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Business Cycle Linkages for the G7 Countries:Does the US Lead the World?

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  • D R Osborn
  • P J Perez
  • M Sensier

Abstract

This paper empirically models the relationship between quarterly business cycle movements in the US and the other G7 countries, including an analysis of the US with a European (E15) aggregate. By using a nonlinear smooth transition vector autoregressive framework, the possibility of asymmetric business cycle linkages is explored. Statistical testing almost always rejects linearity, with the nonlinearity in the VAR generally associated with lagged annual US growth. To represent different types of possible business cycle linkages, three nonlinear VAR models are estimated for each country with the US, where these represent common business cycle regimes, US-led (but not common) regimes and country-specific (or idiosyncratic) regimes. In general, high annual US growth is found to lead to a distinct business cycle regime in other G7 countries compared with average or low US growth. Tests indicate that quarterly US growth patterns are important for other countries primarily in the lower regime, with domestic autoregressive lags then sometimes insignificant.

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Paper provided by Economics, The Univeristy of Manchester in its series Centre for Growth and Business Cycle Research Discussion Paper Series with number 50.

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Length: 31 pages
Date of creation: 2005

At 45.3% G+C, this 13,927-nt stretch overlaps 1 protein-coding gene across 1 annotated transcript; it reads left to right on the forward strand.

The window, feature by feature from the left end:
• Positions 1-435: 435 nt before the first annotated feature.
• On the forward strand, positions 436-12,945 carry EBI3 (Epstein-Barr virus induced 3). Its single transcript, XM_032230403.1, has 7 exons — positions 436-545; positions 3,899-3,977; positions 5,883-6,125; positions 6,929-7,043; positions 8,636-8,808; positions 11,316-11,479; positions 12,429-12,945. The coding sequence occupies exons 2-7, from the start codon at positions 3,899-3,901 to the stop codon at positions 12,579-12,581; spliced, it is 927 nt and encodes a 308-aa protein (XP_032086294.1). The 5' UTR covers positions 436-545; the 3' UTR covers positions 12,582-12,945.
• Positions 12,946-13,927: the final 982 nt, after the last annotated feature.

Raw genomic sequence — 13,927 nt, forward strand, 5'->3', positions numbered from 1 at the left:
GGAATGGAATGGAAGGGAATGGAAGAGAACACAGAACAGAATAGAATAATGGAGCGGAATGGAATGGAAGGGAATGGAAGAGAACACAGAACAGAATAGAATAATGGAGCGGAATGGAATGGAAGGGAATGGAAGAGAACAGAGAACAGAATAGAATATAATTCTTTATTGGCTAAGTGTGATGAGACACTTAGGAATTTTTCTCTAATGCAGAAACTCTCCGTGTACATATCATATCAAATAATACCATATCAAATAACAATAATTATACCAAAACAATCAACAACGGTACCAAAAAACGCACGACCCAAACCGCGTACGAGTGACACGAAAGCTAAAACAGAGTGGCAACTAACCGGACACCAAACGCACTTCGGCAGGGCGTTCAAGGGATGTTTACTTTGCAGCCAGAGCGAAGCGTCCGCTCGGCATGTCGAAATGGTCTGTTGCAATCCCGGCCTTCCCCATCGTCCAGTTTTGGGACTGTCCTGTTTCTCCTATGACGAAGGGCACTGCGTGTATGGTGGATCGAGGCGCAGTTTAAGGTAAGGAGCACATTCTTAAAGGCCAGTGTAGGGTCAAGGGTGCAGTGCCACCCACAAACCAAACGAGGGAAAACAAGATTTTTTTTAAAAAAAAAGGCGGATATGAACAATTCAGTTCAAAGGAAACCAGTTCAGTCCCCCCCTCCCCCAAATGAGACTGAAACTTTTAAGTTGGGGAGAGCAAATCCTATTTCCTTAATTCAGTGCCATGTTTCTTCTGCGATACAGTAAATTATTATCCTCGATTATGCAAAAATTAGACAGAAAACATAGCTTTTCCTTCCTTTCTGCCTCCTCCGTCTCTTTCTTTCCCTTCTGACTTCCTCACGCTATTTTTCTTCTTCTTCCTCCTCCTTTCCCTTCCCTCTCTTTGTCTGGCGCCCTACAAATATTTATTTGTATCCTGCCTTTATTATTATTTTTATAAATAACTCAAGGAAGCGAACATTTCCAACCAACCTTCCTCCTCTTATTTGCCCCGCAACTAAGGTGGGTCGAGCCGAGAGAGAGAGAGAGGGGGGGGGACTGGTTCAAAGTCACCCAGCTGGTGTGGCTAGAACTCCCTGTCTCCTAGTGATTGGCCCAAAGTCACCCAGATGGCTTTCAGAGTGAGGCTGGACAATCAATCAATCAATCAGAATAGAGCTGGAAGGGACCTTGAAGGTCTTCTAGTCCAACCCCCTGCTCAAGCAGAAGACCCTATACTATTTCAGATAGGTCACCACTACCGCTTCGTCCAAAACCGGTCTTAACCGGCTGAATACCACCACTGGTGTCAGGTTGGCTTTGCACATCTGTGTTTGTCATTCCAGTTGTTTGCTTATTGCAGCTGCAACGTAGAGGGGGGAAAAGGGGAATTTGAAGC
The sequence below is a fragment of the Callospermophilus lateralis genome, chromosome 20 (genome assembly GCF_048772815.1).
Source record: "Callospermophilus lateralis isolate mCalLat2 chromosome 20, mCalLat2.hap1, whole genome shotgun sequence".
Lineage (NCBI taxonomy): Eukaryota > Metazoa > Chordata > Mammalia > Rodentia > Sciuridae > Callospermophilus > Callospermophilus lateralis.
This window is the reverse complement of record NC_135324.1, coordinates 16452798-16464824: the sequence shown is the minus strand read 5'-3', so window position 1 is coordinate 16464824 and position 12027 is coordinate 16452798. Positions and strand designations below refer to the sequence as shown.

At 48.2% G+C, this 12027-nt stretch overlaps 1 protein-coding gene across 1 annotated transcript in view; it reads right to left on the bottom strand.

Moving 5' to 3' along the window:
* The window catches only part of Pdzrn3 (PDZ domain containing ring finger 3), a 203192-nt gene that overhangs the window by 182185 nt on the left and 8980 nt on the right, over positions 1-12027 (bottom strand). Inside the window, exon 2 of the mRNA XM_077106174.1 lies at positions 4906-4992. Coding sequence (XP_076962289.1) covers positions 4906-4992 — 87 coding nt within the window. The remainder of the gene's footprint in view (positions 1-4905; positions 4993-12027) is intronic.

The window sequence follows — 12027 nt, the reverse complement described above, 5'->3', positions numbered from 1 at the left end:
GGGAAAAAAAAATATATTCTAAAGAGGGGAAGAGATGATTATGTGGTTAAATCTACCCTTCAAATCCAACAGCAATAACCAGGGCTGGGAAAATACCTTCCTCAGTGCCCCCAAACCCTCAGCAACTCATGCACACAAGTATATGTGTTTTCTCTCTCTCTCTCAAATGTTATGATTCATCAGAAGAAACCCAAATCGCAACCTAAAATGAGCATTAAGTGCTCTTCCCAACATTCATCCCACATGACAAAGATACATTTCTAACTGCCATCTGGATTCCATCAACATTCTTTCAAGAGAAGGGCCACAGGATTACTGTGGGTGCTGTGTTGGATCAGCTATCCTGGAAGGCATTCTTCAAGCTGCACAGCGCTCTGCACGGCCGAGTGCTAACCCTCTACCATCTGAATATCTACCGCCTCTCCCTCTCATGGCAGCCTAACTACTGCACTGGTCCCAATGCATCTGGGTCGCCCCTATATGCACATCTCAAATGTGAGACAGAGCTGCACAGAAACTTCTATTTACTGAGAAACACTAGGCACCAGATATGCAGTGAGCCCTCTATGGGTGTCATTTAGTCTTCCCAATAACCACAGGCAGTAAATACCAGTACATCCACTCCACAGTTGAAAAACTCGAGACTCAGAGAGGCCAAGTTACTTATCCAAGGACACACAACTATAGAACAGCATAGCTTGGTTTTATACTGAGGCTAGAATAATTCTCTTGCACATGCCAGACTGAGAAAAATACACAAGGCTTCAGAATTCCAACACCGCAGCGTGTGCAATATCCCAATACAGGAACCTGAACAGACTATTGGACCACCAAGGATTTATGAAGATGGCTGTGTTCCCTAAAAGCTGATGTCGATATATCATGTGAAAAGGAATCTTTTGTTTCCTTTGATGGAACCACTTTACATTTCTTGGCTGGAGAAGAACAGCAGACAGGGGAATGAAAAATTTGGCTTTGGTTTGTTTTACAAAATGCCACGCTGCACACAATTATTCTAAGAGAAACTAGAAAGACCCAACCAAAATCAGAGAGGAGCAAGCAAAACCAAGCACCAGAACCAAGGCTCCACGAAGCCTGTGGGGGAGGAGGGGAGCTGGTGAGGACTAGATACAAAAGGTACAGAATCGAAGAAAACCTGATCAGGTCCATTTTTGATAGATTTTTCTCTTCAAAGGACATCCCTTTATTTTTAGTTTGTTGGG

Date of revision:
Handle: RePEc:man:cgbcrp:50

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  1. Hyeon-Seung Huh & Hyun-Hoon Lee, 2002. "Asymmetric output cost of lowering inflation: empirical evidence for Canada," Canadian Journal of Economics, Canadian Economics Association, vol. 35(2), pages 218-238, May.
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  12. Hyeon-seung Huh, 2002. "Estimating Asymmetric Output Cost of Lowering Inflation for Australia," Southern Economic Journal, Southern Economic Association, vol. 68(3), pages 600-616, January.
  13. Inklaar, Robert & de Haan, Jakob, 2001. "Is There Really a European Business Cycle? A Comment," Oxford Economic Papers, Oxford University Press, vol. 53(2), pages 215-20, April.
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  15. Terasvirta, T & Anderson, H M, 1992. "Characterizing Nonlinearities in Business Cycles Using Smooth Transition Autoregressive Models," Journal of Applied Econometrics, John Wiley & Sons, Ltd., vol. 7(S), pages S119-36, Suppl. De.
  16. Rothman, Philip & van Dijk, Dick & null, Philip Hans, 2001. "Multivariate Star Analysis Of Money Output Relationship," Macroeconomic Dynamics, Cambridge University Press, vol. 5(04), pages 506-532, September.
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  18. Anderson, Heather M. & Vahid, Farshid, 1998. "Testing multiple equation systems for common nonlinear components," Journal of Econometrics, Elsevier, vol. 84(1), pages 1-36, May.
  19. Weise, Charles L, 1999. "The Asymmetric Effects of Monetary Policy: A Nonlinear Vector Autoregression Approach," Journal of Money, Credit and Banking, Blackwell Publishing, vol. 31(1), pages 85-108, February.
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